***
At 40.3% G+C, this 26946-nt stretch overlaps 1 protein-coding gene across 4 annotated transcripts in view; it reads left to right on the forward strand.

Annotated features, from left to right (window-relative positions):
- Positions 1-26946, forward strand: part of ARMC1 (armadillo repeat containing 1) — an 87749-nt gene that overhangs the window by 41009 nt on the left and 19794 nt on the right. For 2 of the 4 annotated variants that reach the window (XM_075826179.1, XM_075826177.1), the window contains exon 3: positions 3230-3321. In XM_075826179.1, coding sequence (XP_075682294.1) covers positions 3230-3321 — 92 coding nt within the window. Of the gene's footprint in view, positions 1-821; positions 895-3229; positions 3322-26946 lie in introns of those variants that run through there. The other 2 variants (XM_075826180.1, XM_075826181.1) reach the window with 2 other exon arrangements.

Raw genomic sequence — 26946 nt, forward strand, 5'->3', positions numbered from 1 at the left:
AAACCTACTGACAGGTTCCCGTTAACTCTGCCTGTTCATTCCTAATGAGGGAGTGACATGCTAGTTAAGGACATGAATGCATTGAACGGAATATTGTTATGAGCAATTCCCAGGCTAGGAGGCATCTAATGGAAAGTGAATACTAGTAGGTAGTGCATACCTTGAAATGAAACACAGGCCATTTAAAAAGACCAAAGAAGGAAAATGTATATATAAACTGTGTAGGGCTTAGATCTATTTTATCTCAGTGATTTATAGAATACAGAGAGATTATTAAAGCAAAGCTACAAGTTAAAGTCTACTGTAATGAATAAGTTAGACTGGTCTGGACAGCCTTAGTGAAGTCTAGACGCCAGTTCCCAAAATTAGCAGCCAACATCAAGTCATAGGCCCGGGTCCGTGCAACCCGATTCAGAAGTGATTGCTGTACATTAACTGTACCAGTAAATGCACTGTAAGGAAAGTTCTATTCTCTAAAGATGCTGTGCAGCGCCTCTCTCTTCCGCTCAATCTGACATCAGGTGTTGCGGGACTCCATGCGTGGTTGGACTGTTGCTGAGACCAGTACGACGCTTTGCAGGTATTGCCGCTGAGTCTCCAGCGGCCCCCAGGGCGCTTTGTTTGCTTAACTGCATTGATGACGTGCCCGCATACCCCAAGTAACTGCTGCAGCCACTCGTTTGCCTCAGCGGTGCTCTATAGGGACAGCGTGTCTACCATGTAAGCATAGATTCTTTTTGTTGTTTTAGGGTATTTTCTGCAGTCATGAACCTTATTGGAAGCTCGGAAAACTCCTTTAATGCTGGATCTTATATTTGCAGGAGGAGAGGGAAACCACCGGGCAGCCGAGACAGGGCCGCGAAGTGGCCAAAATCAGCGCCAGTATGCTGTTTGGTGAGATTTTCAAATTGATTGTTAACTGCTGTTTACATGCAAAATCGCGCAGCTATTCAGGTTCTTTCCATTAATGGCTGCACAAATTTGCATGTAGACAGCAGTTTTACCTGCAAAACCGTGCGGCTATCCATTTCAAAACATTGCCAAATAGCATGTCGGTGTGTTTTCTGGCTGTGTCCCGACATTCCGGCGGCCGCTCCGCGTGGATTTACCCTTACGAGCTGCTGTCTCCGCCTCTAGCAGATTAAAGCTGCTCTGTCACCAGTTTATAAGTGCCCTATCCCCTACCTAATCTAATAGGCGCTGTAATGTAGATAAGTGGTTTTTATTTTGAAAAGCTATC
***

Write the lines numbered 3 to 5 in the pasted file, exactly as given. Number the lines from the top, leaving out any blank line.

- Positions 1-26946, forward strand: part of ARMC1 (armadillo repeat containing 1) — an 87749-nt gene that overhangs the window by 41009 nt on the left and 19794 nt on the right. For 2 of the 4 annotated variants that reach the window (XM_075826179.1, XM_075826177.1), the window contains exon 3: positions 3230-3321. In XM_075826179.1, coding sequence (XP_075682294.1) covers positions 3230-3321 — 92 coding nt within the window. Of the gene's footprint in view, positions 1-821; positions 895-3229; positions 3322-26946 lie in introns of those variants that run through there. The other 2 variants (XM_075826180.1, XM_075826181.1) reach the window with 2 other exon arrangements.

Raw genomic sequence — 26946 nt, forward strand, 5'->3', positions numbered from 1 at the left:
AAACCTACTGACAGGTTCCCGTTAACTCTGCCTGTTCATTCCTAATGAGGGAGTGACATGCTAGTTAAGGACATGAATGCATTGAACGGAATATTGTTATGAGCAATTCCCAGGCTAGGAGGCATCTAATGGAAAGTGAATACTAGTAGGTAGTGCATACCTTGAAATGAAACACAGGCCATTTAAAAAGACCAAAGAAGGAAAATGTATATATAAACTGTGTAGGGCTTAGATCTATTTTATCTCAGTGATTTATAGAATACAGAGAGATTATTAAAGCAAAGCTACAAGTTAAAGTCTACTGTAATGAATAAGTTAGACTGGTCTGGACAGCCTTAGTGAAGTCTAGACGCCAGTTCCCAAAATTAGCAGCCAACATCAAGTCATAGGCCCGGGTCCGTGCAACCCGATTCAGAAGTGATTGCTGTACATTAACTGTACCAGTAAATGCACTGTAAGGAAAGTTCTATTCTCTAAAGATGCTGTGCAGCGCCTCTCTCTTCCGCTCAATCTGACATCAGGTGTTGCGGGACTCCATGCGTGGTTGGACTGTTGCTGAGACCAGTACGACGCTTTGCAGGTATTGCCGCTGAGTCTCCAGCGGCCCCCAGGGCGCTTTGTTTGCTTAACTGCATTGATGACGTGCCCGCATACCCCAAGTAACTGCTGCAGCCACTCGTTTGCCTCAGCGGTGCTCTATAGGGACAGCGTGTCTACCATGTAAGCATAGATTCTTTTTGTTGTTTTAGGGTATTTTCTGCAGTCATGAACCTTATTGGAAGCTCGGAAAACTCCTTTAATGCTGGATCTTATATTTGCAGGAGGAGAGGGAAACCACCGGGCAGCCGAGACAGGGCCGCGAAGTGGCCAAAATCAGCGCCAGTATGCTGTTTGGTGAGATTTTCAAATTGATTGTTAACTGCTGTTTACATGCAAAATCGCGCAGCTATTCAGGTTCTTTCCATTAATGGCTGCACAAATTTGCATGTAGACAGCAGTTTTACCTGCAAAACCGTGCGGCTATCCATTTCAAAACATTGCCAAATAGCATGTCGGTGTGTTTTCTGGCTGTGTCCCGACATTCCGGCGGCCGCTCCGCGTGGATTTACCCTTACGAGCTGCTGTCTCCGCCTCTAGCAGATTAAAGCTGCTCTGTCACCAGTTTATAAGTGCCCTATCCCCTACCTAATCTAATAGGCGCTGTAATGTAGATAAGTGGTTTTTATTTTGAAAAGCTATC